Septic System Maintenance & Inspections
More than one in five households in the U.S. rely on septic systems to treat their waste water. If your septic system is not properly maintained, you may be risking your family’s health, hurting the environment, and flushing thousands of dollars down the drain.
Septic System Overview
More than one in five households in the United States use individual septic systems. These systems are used to to treat and dispose of relatively small volumes of wastewater at homes and businesses located in suburban and rural areas.
Septic systems treat wastewater from household plumbing fixtures (toilet, shower, laundry, etc.) through both natural and technological processes, typically beginning with solids settling in a septic tank, and ending with wastewater treatment in the soil via drainfield.
Septic Tank Maintenance
Septic tanks should be pumped regularly as standard care for your septic system. Regular cleanings keep solids from going into drain fields and clogging the lines that disperse the liquids from the house. Regular pumping can add years of life to your existing drainfield. Most systems should be pumped out every three to five years. If the household has heavy use, it may be smart to consider having the septic tank pumped every two years.
Most systems have a single 1000 gallon tank, but some areas have larger capacity or multiple tanks. If you have questions on what kind of septic set-up you have, information may be available at your local health department. You can reach the Jackson County Health Department at (517) 788-4433.
The cost of septic tank pumping can vary. Please call Lester Brothers at (517) 764-7888 for the most current rates.
Lester Brothers is also a supplier of Bio Tab chemicals, a specially formulated pill to help your system stay healthy by giving it the proper bugs to help break down solids. This helps prevent large buildup of scum in your system, giving you’re a longer lifetime. Highly recommended and very affordable, comes in a small jar which last 12 months. Ask your pumping technician onsite or call our office at (517) 764-7888.
Septic System Inspections
Septic systems should be inspected every three years. But if we’re being honest – most homeowners never get their septic systems inspected unless there is a notable issue, such as toilets backing up or slow drains. The benefit of doing an inspection every three years is to avoid major problems like these. Inspections are more commonly ordred when a home or property is for sale. Wether the inspection is ordered by the seller, buyer or required by a bank or township, it is very important and will give everyone a peace of mind.
Septic system inspections will take a look at the current conditions of both the septic tank and drain field. It will report signs of cracking in the walls of the septic tank and indications of the drain field leaching properly. When a licensed septic installer inspects your septic tank and drain field, you will be provided with a formal written report about the condition of your system.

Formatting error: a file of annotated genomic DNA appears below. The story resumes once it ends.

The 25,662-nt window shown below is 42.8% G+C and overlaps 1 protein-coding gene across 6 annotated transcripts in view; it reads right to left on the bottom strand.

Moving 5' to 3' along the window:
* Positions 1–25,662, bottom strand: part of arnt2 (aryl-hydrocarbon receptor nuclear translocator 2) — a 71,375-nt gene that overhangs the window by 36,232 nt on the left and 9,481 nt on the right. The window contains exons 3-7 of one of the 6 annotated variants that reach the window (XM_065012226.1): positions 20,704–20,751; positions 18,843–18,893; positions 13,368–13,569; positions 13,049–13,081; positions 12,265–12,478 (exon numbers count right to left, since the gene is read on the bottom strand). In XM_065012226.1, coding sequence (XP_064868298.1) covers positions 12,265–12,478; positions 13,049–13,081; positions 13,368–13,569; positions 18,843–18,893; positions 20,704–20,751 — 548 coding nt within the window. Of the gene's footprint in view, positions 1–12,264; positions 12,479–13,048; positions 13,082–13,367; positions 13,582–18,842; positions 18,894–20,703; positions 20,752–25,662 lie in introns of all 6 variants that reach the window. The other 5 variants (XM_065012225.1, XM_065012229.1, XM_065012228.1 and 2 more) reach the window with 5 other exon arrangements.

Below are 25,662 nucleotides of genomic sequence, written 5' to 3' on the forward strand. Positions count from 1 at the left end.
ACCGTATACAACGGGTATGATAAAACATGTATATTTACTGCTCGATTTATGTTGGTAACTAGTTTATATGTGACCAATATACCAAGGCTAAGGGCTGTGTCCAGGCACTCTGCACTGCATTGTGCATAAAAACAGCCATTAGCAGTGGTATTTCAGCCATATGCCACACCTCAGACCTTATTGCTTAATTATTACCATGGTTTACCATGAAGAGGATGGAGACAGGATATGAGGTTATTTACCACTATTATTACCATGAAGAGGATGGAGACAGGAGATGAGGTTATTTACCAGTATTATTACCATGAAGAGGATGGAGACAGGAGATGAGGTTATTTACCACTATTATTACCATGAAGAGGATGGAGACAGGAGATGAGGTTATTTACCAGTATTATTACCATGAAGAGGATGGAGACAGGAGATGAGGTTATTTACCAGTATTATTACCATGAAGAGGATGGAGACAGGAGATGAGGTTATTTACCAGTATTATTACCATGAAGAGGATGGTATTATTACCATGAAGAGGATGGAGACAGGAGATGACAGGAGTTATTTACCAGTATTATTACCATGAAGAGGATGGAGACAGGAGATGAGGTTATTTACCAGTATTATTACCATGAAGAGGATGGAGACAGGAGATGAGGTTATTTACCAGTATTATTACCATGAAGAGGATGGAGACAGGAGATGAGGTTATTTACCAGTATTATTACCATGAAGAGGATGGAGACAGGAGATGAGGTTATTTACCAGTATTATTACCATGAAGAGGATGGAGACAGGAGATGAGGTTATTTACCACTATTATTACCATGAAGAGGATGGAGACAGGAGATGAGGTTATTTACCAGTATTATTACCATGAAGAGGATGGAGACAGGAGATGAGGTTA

Before an inspection can be completed, your septic tank needs to be pumped, even if it was recently serviced. Pumping the tank at the time of inspection allows visibility of the tank walls and outlet baffle. Drain fields are inspected by digging test holes into the field and examined for any trouble indicators such as heavy black ooze and grease. While some black sewage discoloration is to be expected, a system should not be over-saturated with grease. This would cause improper percolation of gray water down through the leach field. Lester Brothers has various methods to test drainage and ensure it is working properly.
For a septic system inspection quote, please call us directly at (517) 764-7888.
Septic Field Installation
Septic field installation is something that many new and existing homeowners will face at some point. Existing homeowners many times experience failed drain fields. This typically happens when grounds become so saturated that they can no longer accept any more liquid,s or your drain lines are plugged from collecting to many solids (which can be avoided by regular pumping). If this is the case, the homeowner normally has two options; either install a new field system, or hook onto a municipal sewer main (if available in your area).
How do I know if my system has failed?
One way to tell if your system has failed is if you have water coming up out of the ground in your septic field area. Another indication is your system backing up into your home.
How do I go about getting a new drain field?
The first step would be to contact Lester Brothers and notify them of your problem. At this point, we would then contact the County Health Dept. and set up an on-site soil evaluation. An official with the County Health Dept. would come out and take a look at your existing soils and draw out a plan for a replacement system (this step does have a charge of $250).
Lester Brothers would then be able to go over everything that would take place with the installation of your system and the type of system your home requires (mound, trench, pressure, or bed). An accurate estimate on what your cost would be to replace your field would also be available at this time.